One of the best advice given by Kathryn Greenhill when I first started blogging was making decisions on what you’ll blog on and what you won’t.
In Kathryn’s Drawing the Veil post she explains “my yardstick is not about individuals, but about the group to which they belong. When I want to mention what someone else said or did, I think:
“If I write about workmate x, will my other workmates think I am looking at them as blog fodder too? If I mention the cute action by one of my kids’ friends, even with the parents’ permission, what does that do to the trust relationship with other parents ?”
Also check if there are any policy or guidelines that you need to follow as part of your employment conditions.
It’s better to think long term rather than short term.
- Choose a platform that allows you to use your own domain name. Your own domain helps build your brand while also allowing you to seamlessly move your blog to another service if you ever decide to change. My domain is suewaters.com (here’s instructions on how I mapped my domain).
- Choose a platform with a wide range of features. While I am biased, there is a reason why most professional bloggers use WordPress powered blogs. A WordPress powered blog hosted on Edublogs, WordPress.com or your own self-hosted WordPress blog is the better option.
Refer to The State of Educational blogging in 2014 for more information on which platforms are used by educators and why.
Our personal blogging series is a good started place. It guides you step by step through the process of setting up your own personal educator blog. Each step provides examples of personal educator blogs so you can check out how they are used by other educators.
Refer our class and student blogging series if you want to set up a class blog.
Some people find that having a blogging routine helps them get started.
While I’m often asked how frequently you should publish posts, it is better to choose a blogging routine that suits your needs and what you are trying to achieve.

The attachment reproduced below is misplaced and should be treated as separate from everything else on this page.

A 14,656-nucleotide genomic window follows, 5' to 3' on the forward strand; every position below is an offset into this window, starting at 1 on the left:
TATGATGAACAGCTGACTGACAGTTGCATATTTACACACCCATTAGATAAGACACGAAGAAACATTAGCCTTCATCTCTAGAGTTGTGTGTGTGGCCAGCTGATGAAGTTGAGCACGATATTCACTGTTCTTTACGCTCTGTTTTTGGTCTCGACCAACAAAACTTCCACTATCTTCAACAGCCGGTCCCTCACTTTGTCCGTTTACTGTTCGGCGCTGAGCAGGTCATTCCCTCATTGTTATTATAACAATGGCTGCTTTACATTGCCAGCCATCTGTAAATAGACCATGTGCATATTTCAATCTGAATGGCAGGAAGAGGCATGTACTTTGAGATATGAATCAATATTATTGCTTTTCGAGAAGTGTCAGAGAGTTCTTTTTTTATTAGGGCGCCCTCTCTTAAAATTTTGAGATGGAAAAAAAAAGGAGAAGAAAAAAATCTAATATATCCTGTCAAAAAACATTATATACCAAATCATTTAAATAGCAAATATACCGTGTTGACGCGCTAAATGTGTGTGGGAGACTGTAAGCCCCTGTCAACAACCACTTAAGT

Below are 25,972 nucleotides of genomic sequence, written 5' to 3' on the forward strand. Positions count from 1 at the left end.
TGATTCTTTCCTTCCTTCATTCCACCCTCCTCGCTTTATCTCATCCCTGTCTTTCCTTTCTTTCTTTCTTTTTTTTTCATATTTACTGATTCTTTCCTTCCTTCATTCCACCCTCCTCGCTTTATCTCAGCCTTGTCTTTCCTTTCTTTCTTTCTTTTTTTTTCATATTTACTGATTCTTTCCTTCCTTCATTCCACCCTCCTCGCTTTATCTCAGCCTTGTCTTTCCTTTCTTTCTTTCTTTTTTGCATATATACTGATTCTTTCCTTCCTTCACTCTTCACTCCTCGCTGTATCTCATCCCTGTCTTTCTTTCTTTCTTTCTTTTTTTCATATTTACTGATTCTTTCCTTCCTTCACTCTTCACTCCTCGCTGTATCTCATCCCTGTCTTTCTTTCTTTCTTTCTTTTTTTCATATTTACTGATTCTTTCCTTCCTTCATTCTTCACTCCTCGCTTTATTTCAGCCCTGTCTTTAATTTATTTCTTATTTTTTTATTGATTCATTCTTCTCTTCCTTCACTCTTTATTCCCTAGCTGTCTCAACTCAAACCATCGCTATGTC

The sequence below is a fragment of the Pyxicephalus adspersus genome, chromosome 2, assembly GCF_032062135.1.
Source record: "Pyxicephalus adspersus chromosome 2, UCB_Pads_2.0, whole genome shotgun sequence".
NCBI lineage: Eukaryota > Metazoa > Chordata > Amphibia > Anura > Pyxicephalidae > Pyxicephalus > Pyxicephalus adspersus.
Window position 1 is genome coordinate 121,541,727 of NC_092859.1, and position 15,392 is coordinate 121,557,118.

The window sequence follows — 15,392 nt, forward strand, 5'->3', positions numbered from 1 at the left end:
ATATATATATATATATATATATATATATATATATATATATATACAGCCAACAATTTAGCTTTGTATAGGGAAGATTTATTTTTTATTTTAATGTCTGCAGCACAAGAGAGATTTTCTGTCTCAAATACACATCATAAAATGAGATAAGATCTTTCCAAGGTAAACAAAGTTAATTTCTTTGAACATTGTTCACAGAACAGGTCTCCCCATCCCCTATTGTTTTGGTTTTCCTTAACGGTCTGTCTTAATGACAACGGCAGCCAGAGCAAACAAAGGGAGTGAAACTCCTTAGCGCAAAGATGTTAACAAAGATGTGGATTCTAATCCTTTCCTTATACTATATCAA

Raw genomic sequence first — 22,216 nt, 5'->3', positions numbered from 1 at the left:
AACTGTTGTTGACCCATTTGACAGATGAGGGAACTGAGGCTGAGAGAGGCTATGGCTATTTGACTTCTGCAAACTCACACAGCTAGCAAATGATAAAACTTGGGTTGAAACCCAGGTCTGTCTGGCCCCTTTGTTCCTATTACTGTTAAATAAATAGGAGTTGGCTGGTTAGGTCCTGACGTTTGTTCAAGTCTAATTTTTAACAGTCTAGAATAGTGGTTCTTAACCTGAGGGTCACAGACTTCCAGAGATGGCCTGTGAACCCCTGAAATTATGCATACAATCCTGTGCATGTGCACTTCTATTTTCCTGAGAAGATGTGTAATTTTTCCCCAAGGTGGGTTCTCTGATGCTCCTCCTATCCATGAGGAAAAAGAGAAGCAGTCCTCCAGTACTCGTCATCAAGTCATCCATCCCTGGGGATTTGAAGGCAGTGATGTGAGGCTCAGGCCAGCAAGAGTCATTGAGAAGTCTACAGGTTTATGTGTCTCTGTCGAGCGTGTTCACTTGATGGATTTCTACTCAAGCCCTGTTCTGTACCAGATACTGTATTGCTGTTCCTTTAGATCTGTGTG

As a general rule writing a post 1-2 times a week is a good option for most educators.
Choosing which days you publish your posts can also help. You might decide to publish posts on Tuesdays and Thursdays but write them at the same time and schedule them to publish on those days.
Here’s some post ideas:
- Work through the 30 Goals and post your reflections on your blog.
- Check out this collaborative Google Doc of writing prompts for Teachers and Preservice teachers for ideas of what to blog about.
- Participate in a challenge, MOOC or community activity. #YourEduStory is an example of a community that share their posts once week on Twitter using their blogging prompts.
Don’t worry too much about post length. There is no right or wrong answer as to how long or short a post should be. But these tips will help you write better posts.
Find an audience
Yes I did say don’t worry too much writing for audience however as you develop your blog you will want to increase your blog readership and subscribers. Readers can be a motivator when you first get started and comments are an important part of the reflective learning process.
An important part of connecting with other bloggers is making time to read other educators’ posts and commenting on their posts. Make sure you select the ‘Notify me of followup comments via e-mail‘ when leaving comments on other blogs posts so you are alerted of any follow up comments and reply back to any responses quickly (if appropriate).
Also remember to respond back to comments on your own posts. It shows you value readers’ comments. Some educators also send an email reply to their commenters. This ensures the commenter receives your response and provides a more personalize response — which helps build personalized connections with others.
Mobile devices and social networks have changed how we source the content we read. It’s also impacted on how we connect with others.
We’re far more social now and more likely to use social network sites like Twitter, Facebook and Google+ as a buffet. Consuming whatever we want at our leisure by selecting posts from links shared by our networks.
To increase our chances of posts being read we need to:
- To be an active part of the edublogosphere and make time to social network with others via Twitter, Facebook or Google+.
- Add social share tools like AddThis Social Share to make it easier for others to share your posts.
Twitter is the key network used by educators and the primary location where most educators source links to posts to read.
If you aren’t using Twitter or don’t follow many educators on Twitter — now is the time to build up your Twitter network! You learn more about using Twitter here.
Participating in challenges, MOOCs or community activities are a great way of building your blog community.
#YourEduStory is an example of a community that share their posts once week on Twitter using their blogging prompts.
Please leave any and all questions or important advice I’ve missed below!